Smaller ships will continue to be allowed into the Venetian lagoon, under the government’s new rules. This means the 91,000-tonne Celebrity Constellation, measuring 294m long, will be welcomed, while our 122,000-tonne, 319m Celebrity Silhouette will not.

Cruise companies insist their ships are harmless to Venice’s structure, but the industry – through the Cruise Lines International Association – has agreed to support plans for an alternative route.

“Venice is one of the most breathtaking ports to sail in or out of,” says the Silhouette’s master, Captain Emmanouil Alevropolous. “When the daylight comes up, you look out and think it’s not real. The city is like an art piece in the morning.”

Celebrity Silhouette’s casino. Picture: Supplied

Celebrity Silhouette’s casino. Picture: Supplied

I make a mental note to set my alarm for 5am on the last night of the voyage. In the meantime, our itinerary includes other destinations in Turkey and Greece.

I sign up for a shore excursion to see the ruins of Ephesus, a short drive from the port of Kusadasi. Partially destroyed by earthquake in 614, this pilgrimage site serves as an open-air archaeological museum dating back to 10BC.

Our local guide shows us a section excavated the week prior, as well as a gladiators’ graveyard, 22-room brothel, 24,000-seat theatre and the grand Library of Celsus.

In Corfu, I’m keen to dive into the deep blue ocean that has surrounded us for days. I strike gold at a bar with a private beach, chill-out music and showers. Swimming in the Mediterranean is such shivery bliss, best followed by a cold Mythos beer.

In Mykonos, I have one thing on my mind: Greek food. After strolling the island’s dazzling white maze of shops, I choose a waterfront restaurant where the waves slap against the balcony. The feast includes seafood, stuffed vine leaves and salads. Meanwhile, an old pelican appears on the terrace, poses for tourists’ photos and then wanders into the kitchen.

Dinner is taken on board the ship at Qsine. “Disco shrimp” comes in a dish with a flashing light; a mezze selection is presented in a drawer with 12 compartments and the sushi lollipops look too cute to eat.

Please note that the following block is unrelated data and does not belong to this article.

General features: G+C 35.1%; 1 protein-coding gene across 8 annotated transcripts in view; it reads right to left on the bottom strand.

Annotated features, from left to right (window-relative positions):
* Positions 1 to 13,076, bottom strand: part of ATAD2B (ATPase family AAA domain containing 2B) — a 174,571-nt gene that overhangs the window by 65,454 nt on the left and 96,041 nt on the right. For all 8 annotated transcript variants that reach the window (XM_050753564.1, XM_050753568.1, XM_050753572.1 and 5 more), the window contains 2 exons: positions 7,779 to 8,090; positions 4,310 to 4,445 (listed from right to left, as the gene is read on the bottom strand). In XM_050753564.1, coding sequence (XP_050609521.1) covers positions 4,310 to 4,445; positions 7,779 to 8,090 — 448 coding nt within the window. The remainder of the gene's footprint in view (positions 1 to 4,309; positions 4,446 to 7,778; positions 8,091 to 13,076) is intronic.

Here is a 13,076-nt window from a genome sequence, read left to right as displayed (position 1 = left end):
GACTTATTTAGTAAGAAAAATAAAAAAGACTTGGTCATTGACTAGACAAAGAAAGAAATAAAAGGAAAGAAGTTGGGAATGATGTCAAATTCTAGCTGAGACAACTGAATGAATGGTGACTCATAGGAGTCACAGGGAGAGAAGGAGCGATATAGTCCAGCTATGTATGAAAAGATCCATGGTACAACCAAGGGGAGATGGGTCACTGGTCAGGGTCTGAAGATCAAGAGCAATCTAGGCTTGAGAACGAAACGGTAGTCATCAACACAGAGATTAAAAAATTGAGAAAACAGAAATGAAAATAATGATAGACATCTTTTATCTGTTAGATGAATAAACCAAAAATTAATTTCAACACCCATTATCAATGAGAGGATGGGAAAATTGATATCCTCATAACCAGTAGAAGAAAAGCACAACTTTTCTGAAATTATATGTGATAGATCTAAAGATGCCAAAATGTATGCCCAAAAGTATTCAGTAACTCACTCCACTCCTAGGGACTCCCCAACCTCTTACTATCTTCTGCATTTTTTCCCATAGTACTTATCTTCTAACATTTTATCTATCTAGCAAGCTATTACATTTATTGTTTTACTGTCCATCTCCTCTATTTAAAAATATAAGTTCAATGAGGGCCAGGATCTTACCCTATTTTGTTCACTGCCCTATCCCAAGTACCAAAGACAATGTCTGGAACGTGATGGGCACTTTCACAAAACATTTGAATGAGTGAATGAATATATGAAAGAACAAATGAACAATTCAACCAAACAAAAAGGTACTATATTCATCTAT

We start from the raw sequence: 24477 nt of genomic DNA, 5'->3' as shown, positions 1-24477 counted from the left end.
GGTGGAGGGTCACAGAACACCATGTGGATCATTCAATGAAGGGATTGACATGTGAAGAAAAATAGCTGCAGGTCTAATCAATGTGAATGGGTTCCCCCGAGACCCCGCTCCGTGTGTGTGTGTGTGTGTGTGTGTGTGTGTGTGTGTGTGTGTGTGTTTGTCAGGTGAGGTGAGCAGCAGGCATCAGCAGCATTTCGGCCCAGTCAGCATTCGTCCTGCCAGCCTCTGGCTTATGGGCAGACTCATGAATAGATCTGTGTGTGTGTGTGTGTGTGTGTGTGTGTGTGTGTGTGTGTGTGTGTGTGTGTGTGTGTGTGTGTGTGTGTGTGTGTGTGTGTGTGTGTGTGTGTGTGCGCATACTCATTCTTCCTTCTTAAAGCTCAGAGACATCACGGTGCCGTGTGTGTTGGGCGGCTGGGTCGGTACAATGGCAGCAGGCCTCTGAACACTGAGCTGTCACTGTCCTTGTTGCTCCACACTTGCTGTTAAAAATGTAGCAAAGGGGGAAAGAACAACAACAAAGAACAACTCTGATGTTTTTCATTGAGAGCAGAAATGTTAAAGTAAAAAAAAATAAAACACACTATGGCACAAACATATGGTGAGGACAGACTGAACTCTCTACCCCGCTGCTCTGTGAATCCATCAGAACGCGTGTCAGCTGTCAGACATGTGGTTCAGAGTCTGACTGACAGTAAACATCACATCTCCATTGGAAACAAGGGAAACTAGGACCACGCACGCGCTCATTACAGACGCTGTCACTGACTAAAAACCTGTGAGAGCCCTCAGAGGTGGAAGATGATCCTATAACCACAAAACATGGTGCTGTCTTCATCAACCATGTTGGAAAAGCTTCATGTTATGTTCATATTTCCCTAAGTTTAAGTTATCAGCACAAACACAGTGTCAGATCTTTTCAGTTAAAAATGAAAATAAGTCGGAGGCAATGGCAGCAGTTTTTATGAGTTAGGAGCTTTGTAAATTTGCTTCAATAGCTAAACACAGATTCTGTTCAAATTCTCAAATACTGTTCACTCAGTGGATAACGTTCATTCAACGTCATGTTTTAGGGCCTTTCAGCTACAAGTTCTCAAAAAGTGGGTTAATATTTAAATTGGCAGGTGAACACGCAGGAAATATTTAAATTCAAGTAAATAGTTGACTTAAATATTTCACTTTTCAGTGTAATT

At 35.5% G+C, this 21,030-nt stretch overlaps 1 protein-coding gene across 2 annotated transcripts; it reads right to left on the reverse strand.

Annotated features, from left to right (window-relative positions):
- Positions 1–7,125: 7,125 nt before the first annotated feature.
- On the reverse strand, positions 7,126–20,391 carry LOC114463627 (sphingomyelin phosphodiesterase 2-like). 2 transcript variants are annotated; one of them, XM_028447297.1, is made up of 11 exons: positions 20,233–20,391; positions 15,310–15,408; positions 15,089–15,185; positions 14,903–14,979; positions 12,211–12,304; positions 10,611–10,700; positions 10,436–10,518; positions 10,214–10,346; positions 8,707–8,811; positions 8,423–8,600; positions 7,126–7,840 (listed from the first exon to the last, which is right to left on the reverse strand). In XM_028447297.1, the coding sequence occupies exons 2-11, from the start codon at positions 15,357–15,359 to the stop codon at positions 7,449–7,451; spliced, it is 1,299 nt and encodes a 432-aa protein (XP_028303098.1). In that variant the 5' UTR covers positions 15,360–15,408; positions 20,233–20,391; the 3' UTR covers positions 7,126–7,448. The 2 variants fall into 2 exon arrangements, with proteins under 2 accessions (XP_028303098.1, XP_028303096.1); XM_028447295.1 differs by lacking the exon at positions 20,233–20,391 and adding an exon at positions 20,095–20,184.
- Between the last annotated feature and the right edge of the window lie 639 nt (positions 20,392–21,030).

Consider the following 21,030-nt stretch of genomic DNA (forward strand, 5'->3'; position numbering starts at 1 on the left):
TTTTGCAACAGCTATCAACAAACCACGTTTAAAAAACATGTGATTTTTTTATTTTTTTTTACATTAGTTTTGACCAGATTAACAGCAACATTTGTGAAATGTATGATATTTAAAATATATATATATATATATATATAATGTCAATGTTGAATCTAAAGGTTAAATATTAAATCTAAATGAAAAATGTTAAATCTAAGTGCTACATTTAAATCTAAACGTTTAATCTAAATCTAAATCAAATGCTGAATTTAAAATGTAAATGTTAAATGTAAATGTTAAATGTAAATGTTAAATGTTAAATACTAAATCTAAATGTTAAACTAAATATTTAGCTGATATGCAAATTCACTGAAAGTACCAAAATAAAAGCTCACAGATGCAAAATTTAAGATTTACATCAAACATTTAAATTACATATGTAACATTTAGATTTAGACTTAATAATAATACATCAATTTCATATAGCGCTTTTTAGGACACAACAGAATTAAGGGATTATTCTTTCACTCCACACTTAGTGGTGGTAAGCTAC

The cruise liner moored off Mykonos. Picture: Louise Goldsbury.

The cruise liner moored off Mykonos. Picture: Louise Goldsbury.

Celebrity Cruises has also overhauled its evening entertainment. Moving away from the cheesy and stopping short of sleazy is the new Sin City, held at midnight, with adults-only comedy and burlesque.

Another addition is Liquid Lounge pool parties, where mermaids lie around the solarium while a DJ transforms the space into a nightclub. Pop-up performers also roam the ship, launching into dance routines or acrobatic acts.

On the last night, at the Martini Bar, our group orders three of the six-cocktail samplers. The bartender prepares the 18 mixtures and lines up 18 glasses, then joins all the shakers together, like a long silver snake, and somehow pours them simultaneously without spilling a drop. Seriously impressive.

Fortunately, the martinis don’t shake our resolve to stir at 5am for one of Celebrity Silhouette’s last returns to Venice. Rugged up in warm clothes, we head to the top deck and snuggle up against the railing on the starboard side. Standing with the dark, salty breeze in our hair, we wait for the first twinkles of the city.

The spacious pool deck. Picture: Supplied.

The spacious pool deck. Picture: Supplied.

Only a dozen other passengers have come out for the occasion, cradling cups of coffee and cameras in cold hands. Usually buzzing all day, the canal-side promenade is creepily silent, empty of people, and the tightly packed buildings appear as vacant facades.